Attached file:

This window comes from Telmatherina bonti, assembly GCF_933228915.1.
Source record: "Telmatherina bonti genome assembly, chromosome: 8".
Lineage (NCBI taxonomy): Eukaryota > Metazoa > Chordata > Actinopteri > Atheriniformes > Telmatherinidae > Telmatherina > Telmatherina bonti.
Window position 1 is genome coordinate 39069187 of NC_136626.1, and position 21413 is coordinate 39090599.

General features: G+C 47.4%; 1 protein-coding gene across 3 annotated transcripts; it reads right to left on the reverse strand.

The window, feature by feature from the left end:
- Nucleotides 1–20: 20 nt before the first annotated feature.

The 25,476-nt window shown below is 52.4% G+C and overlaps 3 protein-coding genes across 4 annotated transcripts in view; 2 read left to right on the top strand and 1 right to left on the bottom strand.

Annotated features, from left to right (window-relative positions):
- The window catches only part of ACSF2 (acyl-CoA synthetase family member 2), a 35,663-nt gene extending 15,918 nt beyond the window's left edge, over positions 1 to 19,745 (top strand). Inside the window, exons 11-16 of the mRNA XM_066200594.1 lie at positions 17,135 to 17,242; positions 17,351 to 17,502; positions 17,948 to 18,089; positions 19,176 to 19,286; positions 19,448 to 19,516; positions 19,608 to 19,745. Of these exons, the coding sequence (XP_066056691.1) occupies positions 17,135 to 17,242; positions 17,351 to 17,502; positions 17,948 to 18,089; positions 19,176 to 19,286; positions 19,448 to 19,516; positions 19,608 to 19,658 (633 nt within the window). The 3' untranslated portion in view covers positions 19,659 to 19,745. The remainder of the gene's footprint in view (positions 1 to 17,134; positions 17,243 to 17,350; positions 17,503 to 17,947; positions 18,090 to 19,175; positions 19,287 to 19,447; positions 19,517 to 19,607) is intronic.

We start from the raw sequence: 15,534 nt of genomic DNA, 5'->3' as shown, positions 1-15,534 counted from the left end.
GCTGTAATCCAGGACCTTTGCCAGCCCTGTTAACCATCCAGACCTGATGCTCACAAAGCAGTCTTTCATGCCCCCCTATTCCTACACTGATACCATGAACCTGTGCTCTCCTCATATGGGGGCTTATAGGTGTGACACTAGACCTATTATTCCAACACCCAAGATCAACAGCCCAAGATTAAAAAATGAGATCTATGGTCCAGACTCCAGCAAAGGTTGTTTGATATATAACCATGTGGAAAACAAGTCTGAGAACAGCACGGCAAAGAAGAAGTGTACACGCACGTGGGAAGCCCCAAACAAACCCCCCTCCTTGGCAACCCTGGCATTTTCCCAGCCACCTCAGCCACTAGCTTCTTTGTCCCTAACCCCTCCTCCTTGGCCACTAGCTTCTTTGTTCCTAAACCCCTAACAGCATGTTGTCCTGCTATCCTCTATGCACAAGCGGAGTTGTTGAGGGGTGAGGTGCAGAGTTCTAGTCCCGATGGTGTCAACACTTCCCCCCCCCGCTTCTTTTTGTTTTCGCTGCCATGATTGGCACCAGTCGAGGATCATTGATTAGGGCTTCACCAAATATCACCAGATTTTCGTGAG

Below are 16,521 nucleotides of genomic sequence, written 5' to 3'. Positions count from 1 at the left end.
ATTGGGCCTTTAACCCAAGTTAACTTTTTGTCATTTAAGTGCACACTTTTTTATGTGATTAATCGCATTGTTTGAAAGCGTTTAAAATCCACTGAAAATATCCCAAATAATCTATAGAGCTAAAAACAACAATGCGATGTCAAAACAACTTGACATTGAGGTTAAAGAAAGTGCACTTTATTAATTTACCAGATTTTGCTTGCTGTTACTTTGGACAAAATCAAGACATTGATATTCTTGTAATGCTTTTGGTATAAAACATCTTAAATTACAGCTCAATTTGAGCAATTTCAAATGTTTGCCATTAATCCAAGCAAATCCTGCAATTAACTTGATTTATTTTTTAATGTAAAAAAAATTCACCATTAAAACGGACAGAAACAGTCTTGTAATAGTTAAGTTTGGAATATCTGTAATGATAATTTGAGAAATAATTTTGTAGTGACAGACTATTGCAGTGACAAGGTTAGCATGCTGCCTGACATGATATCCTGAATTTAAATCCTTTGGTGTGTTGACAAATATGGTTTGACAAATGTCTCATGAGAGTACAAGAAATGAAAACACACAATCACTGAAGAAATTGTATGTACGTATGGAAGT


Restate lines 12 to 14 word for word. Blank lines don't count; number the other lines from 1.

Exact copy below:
GCTGTAATCCAGGACCTTTGCCAGCCCTGTTAACCATCCAGACCTGATGCTCACAAAGCAGTCTTTCATGCCCCCCTATTCCTACACTGATACCATGAACCTGTGCTCTCCTCATATGGGGGCTTATAGGTGTGACACTAGACCTATTATTCCAACACCCAAGATCAACAGCCCAAGATTAAAAAATGAGATCTATGGTCCAGACTCCAGCAAAGGTTGTTTGATATATAACCATGTGGAAAACAAGTCTGAGAACAGCACGGCAAAGAAGAAGTGTACACGCACGTGGGAAGCCCCAAACAAACCCCCCTCCTTGGCAACCCTGGCATTTTCCCAGCCACCTCAGCCACTAGCTTCTTTGTCCCTAACCCCTCCTCCTTGGCCACTAGCTTCTTTGTTCCTAAACCCCTAACAGCATGTTGTCCTGCTATCCTCTATGCACAAGCGGAGTTGTTGAGGGGTGAGGTGCAGAGTTCTAGTCCCGATGGTGTCAACACTTCCCCCCCCCGCTTCTTTTTGTTTTCGCTGCCATGATTGGCACCAGTCGAGGATCATTGATTAGGGCTTCACCAAATATCACCAGATTTTCGTGAG

Below are 16,521 nucleotides of genomic sequence, written 5' to 3'. Positions count from 1 at the left end.
ATTGGGCCTTTAACCCAAGTTAACTTTTTGTCATTTAAGTGCACACTTTTTTATGTGATTAATCGCATTGTTTGAAAGCGTTTAAAATCCACTGAAAATATCCCAAATAATCTATAGAGCTAAAAACAACAATGCGATGTCAAAACAACTTGACATTGAGGTTAAAGAAAGTGCACTTTATTAATTTACCAGATTTTGCTTGCTGTTACTTTGGACAAAATCAAGACATTGATATTCTTGTAATGCTTTTGGTATAAAACATCTTAAATTACAGCTCAATTTGAGCAATTTCAAATGTTTGCCATTAATCCAAGCAAATCCTGCAATTAACTTGATTTATTTTTTAATGTAAAAAAAATTCACCATTAAAACGGACAGAAACAGTCTTGTAATAGTTAAGTTTGGAATATCTGTAATGATAATTTGAGAAATAATTTTGTAGTGACAGACTATTGCAGTGACAAGGTTAGCATGCTGCCTGACATGATATCCTGAATTTAAATCCTTTGGTGTGTTGACAAATATGGTTTGACAAATGTCTCATGAGAGTACAAGAAATGAAAACACACAATCACTGAAGAAATTGTATGTACGTATGGAAGT